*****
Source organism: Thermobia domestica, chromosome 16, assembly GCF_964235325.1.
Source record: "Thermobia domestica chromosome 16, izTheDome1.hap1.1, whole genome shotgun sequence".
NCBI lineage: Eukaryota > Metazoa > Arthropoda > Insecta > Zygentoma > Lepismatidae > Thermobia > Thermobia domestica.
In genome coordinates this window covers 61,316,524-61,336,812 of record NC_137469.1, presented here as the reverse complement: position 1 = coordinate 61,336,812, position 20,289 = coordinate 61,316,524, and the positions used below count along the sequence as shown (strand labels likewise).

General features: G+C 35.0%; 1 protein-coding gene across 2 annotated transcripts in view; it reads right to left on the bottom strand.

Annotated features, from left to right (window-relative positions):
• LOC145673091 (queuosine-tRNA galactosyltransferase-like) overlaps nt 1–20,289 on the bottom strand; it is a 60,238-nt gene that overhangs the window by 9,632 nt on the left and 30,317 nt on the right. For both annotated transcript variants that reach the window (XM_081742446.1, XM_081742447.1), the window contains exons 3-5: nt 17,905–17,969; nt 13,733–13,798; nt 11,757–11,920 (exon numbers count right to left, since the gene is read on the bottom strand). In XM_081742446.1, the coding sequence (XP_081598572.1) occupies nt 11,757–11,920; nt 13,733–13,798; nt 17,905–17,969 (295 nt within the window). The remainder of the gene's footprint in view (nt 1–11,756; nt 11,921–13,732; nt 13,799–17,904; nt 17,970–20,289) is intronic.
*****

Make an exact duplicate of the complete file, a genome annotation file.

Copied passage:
Source organism: Thermobia domestica, chromosome 16, assembly GCF_964235325.1.
Source record: "Thermobia domestica chromosome 16, izTheDome1.hap1.1, whole genome shotgun sequence".
NCBI lineage: Eukaryota > Metazoa > Arthropoda > Insecta > Zygentoma > Lepismatidae > Thermobia > Thermobia domestica.
In genome coordinates this window covers 61,316,524-61,336,812 of record NC_137469.1, presented here as the reverse complement: position 1 = coordinate 61,336,812, position 20,289 = coordinate 61,316,524, and the positions used below count along the sequence as shown (strand labels likewise).

General features: G+C 35.0%; 1 protein-coding gene across 2 annotated transcripts in view; it reads right to left on the bottom strand.

Annotated features, from left to right (window-relative positions):
• LOC145673091 (queuosine-tRNA galactosyltransferase-like) overlaps nt 1–20,289 on the bottom strand; it is a 60,238-nt gene that overhangs the window by 9,632 nt on the left and 30,317 nt on the right. For both annotated transcript variants that reach the window (XM_081742446.1, XM_081742447.1), the window contains exons 3-5: nt 17,905–17,969; nt 13,733–13,798; nt 11,757–11,920 (exon numbers count right to left, since the gene is read on the bottom strand). In XM_081742446.1, the coding sequence (XP_081598572.1) occupies nt 11,757–11,920; nt 13,733–13,798; nt 17,905–17,969 (295 nt within the window). The remainder of the gene's footprint in view (nt 1–11,756; nt 11,921–13,732; nt 13,799–17,904; nt 17,970–20,289) is intronic.